Who is Lina Khan? Joe Biden set to nominate Big Tech critic and antitrust expert for Federal Trade Commission
Khan's nomination after Big Tech critic Tim Wu's hiring by White House signals an aggressive regulatory policy by Biden against the tech giants
In a move hailed by many, President Joe Biden reportedly has his eyes set to nominate well-known antitrust expert Lina Khan to be Commissioner of the Federal Trade Commission (FTC). The news of Biden's decision for the nomination comes just days after Big Tech critic Tim Wu was hired as an economic adviser to the White House.
Experts speculate that with Khan's latest nomination signals, Biden is determined to exercise an aggressive regulatory policy against tech giants like Amazon, Google, Facebook, and others. The 32-year-old recently underwent a background check by the FBI and she will be joining the FTC if she is confirmed by the Senate. Let us find out more about the Columbia Law professor who formerly worked at the FTC as a Legal Fellow under Commissioner Rohit Chopra.
Who is Lina Khan?
Born in 1989 in London, England, Khan is of Pakistani descent, with both her parents hailing from Pakistan. Her family moved to the US when she was 11 years old. In 2010, Khan graduated Magna cum laude from Williams College in Massachusetts with a BA degree in political theory, where she wrote a thesis on Hannah Arendt. At Williams College, she was appointed the editor of the student newspaper.
She later pursued a law degree from Yale Law School and earned her JD in 2017. When Lina Khan was still a student of law at Yale University, her article on 'Amazon's Antitrust Paradox' published in the Yale Law Journal, created a huge wave of impact in the American legal and business domain.
She earned considerable acclaim for her critique of the existing American antitrust law. She also suggested unique alternative approaches in the antitrust law framework, that would restore "traditional antitrust and competition policy principles or applying common carrier obligations and duties."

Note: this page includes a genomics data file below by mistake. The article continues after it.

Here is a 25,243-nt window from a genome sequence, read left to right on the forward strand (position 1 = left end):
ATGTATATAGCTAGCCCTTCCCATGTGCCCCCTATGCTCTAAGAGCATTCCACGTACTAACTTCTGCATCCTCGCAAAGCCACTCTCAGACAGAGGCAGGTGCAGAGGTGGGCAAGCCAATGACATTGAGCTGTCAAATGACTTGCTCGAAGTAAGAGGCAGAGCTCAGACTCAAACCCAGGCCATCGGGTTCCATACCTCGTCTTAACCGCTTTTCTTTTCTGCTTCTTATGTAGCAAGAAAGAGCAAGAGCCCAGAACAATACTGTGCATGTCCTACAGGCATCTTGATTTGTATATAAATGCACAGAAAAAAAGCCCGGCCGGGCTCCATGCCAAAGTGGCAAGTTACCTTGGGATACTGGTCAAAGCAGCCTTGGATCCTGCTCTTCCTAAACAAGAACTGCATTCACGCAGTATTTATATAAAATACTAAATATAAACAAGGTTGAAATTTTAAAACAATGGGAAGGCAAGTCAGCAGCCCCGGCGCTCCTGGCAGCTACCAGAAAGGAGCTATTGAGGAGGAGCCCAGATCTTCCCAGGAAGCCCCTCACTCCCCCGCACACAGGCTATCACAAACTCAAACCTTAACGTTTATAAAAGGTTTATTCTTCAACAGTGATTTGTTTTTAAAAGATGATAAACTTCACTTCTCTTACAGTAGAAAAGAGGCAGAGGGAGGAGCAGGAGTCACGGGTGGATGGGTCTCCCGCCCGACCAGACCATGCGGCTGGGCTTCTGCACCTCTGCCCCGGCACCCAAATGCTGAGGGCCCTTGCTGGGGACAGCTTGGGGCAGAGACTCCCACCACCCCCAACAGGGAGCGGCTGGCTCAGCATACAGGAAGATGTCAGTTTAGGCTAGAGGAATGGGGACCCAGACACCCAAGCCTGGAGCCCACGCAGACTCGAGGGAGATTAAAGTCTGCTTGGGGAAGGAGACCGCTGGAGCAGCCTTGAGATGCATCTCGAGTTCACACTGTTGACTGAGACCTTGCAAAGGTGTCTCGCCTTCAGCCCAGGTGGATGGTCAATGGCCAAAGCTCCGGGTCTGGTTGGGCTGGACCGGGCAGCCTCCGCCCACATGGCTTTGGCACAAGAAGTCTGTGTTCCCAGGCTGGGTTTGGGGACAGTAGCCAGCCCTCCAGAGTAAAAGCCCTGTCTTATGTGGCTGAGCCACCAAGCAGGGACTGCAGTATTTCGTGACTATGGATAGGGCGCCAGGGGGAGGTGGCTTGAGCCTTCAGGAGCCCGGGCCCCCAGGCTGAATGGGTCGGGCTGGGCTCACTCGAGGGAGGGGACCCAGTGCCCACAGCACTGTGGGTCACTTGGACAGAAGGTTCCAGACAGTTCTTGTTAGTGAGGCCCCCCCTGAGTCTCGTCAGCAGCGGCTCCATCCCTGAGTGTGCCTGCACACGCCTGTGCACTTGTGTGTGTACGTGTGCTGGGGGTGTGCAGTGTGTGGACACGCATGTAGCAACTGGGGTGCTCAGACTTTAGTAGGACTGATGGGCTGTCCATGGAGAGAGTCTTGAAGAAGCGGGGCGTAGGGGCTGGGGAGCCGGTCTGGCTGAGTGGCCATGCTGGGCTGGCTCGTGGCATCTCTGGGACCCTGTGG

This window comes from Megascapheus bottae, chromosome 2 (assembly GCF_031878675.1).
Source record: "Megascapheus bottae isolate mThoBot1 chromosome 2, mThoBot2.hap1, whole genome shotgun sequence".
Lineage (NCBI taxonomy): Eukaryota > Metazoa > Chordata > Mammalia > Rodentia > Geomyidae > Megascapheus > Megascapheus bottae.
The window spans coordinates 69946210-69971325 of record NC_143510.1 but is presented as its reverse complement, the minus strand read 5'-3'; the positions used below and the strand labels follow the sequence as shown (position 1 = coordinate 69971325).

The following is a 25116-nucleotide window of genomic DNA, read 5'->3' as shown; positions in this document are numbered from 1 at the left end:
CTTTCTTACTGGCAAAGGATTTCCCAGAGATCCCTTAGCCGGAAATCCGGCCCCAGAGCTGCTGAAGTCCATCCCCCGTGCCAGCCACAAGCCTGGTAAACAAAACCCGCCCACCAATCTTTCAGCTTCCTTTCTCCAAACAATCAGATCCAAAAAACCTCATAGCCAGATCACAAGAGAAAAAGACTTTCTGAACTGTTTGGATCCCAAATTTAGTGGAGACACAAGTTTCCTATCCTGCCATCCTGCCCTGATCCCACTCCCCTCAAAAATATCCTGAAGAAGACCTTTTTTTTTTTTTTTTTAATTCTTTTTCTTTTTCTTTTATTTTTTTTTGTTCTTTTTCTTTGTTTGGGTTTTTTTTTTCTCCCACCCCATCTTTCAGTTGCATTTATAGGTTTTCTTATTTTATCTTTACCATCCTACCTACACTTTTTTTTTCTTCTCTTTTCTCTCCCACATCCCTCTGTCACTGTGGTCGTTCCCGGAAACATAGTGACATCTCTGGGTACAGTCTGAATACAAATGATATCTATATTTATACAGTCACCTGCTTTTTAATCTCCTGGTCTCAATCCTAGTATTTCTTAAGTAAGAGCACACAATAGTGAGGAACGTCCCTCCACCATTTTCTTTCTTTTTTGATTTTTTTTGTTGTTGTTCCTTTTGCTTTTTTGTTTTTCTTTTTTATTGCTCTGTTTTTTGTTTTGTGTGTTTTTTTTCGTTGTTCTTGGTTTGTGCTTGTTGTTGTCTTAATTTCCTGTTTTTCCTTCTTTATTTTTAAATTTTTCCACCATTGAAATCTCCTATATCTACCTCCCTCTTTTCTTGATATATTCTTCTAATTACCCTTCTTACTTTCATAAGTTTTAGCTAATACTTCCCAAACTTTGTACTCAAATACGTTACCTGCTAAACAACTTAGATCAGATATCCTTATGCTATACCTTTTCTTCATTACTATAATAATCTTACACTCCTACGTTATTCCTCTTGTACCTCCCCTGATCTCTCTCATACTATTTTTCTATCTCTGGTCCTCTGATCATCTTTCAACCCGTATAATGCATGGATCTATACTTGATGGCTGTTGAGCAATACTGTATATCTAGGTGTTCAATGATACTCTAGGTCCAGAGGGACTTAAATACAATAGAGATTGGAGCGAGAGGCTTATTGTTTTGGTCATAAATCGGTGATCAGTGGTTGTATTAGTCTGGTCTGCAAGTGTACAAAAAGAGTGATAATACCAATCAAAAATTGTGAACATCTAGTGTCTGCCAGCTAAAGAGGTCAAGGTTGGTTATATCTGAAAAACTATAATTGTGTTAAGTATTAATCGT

During her days at Yale, Khan worked as a submission editor for the Yale Journal on Regulation. Aside from her famous 2017 article, she also authored several articles on antitrust, tech platform power and market power problem — which have been published in esteemed journals like Harvard Law Review and Columbia Law Review. Her views had been described by New York Times to be 'reframing decades of monopoly law', reveals her website.
Post her graduation, Khan joined the New America Foundation where she researched anti-monopoly. Soon afterward she joined its spinoff Open Markets Institute, following her criticism of the market power of Google - which funded New America.
In 2018, Khan worked in the FTC in the office of Commissioner Rohit Chopra, before joining Columbia Law School as an academic researcher. There she pursued further research on antitrust law and competition policy with a focus on digital platforms.
The following year, Khan served as a counsel to the House Judiciary Committee's subcommittee on Antitrust, Commercial, and Administrative Law. She has even led the congressional investigation into digital markets from the forefront. Khan became an Associate Professor of Law at Columbia Law School in 2020.
In personal life, Lina Khan is married to cardiologist Shah Ali since 2018 and the couple had their honeymoon in Hawaii, reported New York Times.
When not busy with research, Lina Khan is often found with her camera and has a penchant for photography, as evident from the photo gallery on her website.
What does Lina Khan's nomination mean for Biden?
Politico predicts that welcoming Khan to FTC will probably raise an alarm among the Big Tech, as her nomination already signifies that Biden is planning a major regulatory push in the antitrust laws and market policy.
"Khan would be one of three Democratic commissioners at the agency, which oversees privacy, data security and some antitrust enforcement, at a time when it’s faced sharp criticism for not doing enough to police major tech firms like Google and Facebook over their privacy practices and past mergers. At 32, she’d also be the youngest FTC commissioner ever," writes Leah Nylen, the antitrust reporter for Politico.
It is believed that Biden will be making a notable shift in market philosophy, unlike the Obama regime which saw a close alliance between the Democratic Party and Big Tech. When Biden was serving as the Vice-President under Obama, the White House and Silicon Valley was known to have had a symbiotic relationship. However, with Khan's nomination, the situation is highly likely to change.